Star Quality

Starring in your own commercials could be the road to fame . . . and fortune.

Have you ever seen someone on a TV commercial and said to yourself, "Hey, I could do that"? Well, if what you saw was a person doing a commercial for their own business, then maybe you should do that.

Marketing pros tell us that when business owners can effectively tell their own story, the consumer develops a personal connection that frequently results in more sales. People like to do business with people they know--even if only through television or radio.

Just ask Sunny Kobe Cook, owner of Sleep Country USA, a 20-store chain of mattress retailers. The Kent, Washington, entrepreneur has been doing her own radio and TV commercials since 1991.

"I started doing my own commercials for economic reasons--I couldn't afford professional on-air talent," says Cook. "It proved to be a wise decision. I'm recognized wherever I go, and people feel like they know me--like I'm their friend."

Starring in your own ads can add sincerity to your spots, create recognition for your company and save you money. But before you start, here are some things to consider:

1. Not everyone is cut out to be on camera or radio. Some people have weak voices or don't photograph well. Get a brutally honest assessment of how you look and sound before you buy air time.

Ask people from your local TV or cable companies for feedback. Set up a time to videotape yourself, and have the professionals size up how well you did.

Most colleges and universities have speech or media departments with instructors trained to help people get comfortable before an audience. Take a class or get coaching from media consultants or teachers.

Contact other entrepreneurs who have made their own commercials. Ask how they got started and who helped them.

Although you have to look and sound presentable, don't feel you have to come across as Hollywood slick. "It is more important to be yourself and do the best you can," says Karen Height, a producer with TCI Cablevision of Colorado Inc. in Greeley, Colorado.

Beyond your appearance and voice, Cook notes, "[you'll be] recognized everywhere--so if you're not prepared to interact with people, whether at the grocery store or on an airplane, don't do your own ads."

2. Expect to spend lots of time preparing. You'll need copywriters and production people. Talk through what it will take to film or record a spot for your company. Local TV network or radio staffs, cable professionals and advertising agencies can help you get started. Talk money upfront so you won't get an unpleasant surprise later.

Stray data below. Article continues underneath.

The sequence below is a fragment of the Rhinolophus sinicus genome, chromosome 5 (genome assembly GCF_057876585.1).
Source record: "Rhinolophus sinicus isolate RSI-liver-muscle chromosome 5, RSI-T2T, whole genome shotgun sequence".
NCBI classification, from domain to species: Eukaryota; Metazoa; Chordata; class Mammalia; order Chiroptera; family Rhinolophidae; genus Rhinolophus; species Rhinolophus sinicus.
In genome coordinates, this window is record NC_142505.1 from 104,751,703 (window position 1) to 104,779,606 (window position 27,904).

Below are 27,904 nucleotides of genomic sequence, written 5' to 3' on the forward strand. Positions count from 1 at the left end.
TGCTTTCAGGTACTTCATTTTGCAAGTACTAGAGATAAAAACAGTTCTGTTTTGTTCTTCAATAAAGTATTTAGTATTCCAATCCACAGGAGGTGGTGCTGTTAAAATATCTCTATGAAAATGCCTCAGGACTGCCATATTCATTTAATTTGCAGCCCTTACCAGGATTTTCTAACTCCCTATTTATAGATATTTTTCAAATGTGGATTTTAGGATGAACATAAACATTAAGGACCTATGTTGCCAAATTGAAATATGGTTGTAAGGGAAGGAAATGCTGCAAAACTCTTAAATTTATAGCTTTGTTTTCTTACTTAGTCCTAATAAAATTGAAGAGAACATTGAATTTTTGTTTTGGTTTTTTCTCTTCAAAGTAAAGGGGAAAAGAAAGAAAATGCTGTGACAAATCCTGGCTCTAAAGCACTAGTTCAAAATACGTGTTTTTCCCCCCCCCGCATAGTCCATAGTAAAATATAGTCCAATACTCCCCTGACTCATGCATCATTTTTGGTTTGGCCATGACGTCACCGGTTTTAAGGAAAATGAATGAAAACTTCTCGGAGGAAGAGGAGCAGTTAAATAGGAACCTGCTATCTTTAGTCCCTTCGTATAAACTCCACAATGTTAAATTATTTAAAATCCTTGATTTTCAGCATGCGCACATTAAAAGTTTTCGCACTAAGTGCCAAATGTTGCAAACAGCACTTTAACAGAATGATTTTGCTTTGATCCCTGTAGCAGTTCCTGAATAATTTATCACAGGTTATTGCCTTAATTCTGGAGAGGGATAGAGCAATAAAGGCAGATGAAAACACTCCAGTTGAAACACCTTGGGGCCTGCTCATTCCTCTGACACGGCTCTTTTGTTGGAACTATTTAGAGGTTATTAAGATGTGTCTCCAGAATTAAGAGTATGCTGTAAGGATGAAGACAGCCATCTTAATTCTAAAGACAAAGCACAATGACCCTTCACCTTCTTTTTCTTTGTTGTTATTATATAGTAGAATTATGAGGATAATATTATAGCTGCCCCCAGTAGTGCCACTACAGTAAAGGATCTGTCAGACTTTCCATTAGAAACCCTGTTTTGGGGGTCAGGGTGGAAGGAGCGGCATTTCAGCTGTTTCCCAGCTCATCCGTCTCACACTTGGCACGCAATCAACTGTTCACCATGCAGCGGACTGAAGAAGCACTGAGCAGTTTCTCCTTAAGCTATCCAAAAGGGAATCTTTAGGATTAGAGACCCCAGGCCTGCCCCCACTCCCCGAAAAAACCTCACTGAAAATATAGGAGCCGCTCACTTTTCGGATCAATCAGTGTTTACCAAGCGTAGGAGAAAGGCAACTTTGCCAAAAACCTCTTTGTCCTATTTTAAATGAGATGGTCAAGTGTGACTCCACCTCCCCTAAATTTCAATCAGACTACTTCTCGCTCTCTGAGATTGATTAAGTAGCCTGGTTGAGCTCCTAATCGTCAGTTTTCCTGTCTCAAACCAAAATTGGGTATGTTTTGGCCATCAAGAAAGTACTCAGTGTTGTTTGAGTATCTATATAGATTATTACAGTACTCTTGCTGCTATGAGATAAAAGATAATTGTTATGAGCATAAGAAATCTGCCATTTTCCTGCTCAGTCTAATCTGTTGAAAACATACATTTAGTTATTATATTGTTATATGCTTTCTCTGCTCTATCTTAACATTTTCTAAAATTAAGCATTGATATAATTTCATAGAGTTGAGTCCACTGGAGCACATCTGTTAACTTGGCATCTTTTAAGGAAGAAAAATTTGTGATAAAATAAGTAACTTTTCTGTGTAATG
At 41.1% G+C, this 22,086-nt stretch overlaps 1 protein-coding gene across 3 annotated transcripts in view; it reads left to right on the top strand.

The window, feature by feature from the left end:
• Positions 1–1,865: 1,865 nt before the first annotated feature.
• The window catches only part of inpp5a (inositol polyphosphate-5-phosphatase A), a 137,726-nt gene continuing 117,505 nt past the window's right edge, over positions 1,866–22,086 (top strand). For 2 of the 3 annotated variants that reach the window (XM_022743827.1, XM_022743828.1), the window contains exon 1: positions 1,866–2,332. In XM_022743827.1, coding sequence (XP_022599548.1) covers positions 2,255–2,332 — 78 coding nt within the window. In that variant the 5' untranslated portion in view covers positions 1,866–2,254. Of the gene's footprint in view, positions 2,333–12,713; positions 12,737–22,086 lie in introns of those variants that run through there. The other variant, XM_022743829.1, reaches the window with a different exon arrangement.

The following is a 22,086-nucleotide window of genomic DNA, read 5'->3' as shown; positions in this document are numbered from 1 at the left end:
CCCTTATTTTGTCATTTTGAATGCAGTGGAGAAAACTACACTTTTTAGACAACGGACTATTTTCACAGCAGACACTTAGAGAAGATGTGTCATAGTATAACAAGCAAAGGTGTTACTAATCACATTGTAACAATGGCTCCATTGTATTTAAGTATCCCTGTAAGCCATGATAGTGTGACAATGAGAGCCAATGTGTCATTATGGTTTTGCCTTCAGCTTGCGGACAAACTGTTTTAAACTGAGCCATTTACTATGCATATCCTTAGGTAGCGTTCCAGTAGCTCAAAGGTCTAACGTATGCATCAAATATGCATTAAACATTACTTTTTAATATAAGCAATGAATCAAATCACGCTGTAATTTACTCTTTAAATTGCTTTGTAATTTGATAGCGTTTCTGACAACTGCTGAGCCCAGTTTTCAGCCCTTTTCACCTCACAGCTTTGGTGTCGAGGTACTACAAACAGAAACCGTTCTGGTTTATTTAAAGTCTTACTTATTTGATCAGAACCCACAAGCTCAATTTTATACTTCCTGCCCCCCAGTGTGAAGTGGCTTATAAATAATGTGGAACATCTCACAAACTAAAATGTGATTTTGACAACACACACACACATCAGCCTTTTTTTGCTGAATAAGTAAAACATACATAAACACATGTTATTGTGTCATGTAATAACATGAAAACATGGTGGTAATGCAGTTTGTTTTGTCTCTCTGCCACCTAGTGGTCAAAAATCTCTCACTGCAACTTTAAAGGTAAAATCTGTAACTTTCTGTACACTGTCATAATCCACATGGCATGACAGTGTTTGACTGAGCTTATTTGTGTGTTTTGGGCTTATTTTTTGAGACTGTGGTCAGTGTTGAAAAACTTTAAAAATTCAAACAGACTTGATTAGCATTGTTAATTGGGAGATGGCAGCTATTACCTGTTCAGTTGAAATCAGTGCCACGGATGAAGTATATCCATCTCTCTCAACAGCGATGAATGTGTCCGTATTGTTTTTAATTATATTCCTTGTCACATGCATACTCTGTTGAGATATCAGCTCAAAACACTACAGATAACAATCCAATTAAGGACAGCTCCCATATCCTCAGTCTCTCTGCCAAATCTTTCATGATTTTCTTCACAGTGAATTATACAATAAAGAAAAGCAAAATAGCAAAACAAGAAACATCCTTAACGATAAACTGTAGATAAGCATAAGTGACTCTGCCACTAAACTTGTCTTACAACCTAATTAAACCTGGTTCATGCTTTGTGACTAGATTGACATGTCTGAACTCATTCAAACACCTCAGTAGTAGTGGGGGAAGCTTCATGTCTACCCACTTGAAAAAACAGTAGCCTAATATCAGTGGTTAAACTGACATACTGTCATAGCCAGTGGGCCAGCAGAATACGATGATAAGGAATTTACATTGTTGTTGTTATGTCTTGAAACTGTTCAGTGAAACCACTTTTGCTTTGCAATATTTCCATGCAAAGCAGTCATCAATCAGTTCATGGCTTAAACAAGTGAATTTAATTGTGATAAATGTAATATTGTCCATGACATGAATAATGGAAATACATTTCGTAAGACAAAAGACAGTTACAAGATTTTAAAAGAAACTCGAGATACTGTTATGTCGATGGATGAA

Provide as much information as possible for the people who will produce the commercial. Make sure they know your main selling points and who your customers are. Watch or listen to competitors' ads, and try to be more creative. Invite production people to visit your business--it can be a good source of video ideas.

Get ad copy early so you have time to practice. Even if you feel totally prepared, ask to have cue cards or a teleprompter available for support.

3. Look good. When doing a TV commercial, dress appropriately. If you're walking through a food production line, a suit and tie won't look right. Conversely, if you're promoting the conservative approach of your accounting firm, a work shirt and jeans won't cut it. Get professional help with hair and makeup.

4. Be knowledgeable. Although you have to trust the professionals with the technical aspects, it helps to have a basic knowledge of what makes a good commercial.

A successful commercial starts by grabbing attention and creating visual or auditory impact. Beyond that, it generates interest in your product or service.

Your commercial should spotlight something that sets you apart from competitors. Finally, there should be a call to action, motivating viewers or listeners to pick up the phone and order or go to your business.

Keep the copy and the concept simple, and your ad will grab viewers' attention, appeal to their needs, motivate them, and connect with them on a personal level never before possible.

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This article was originally published in the May 1997 print edition of Entrepreneur with the headline: Star Quality.

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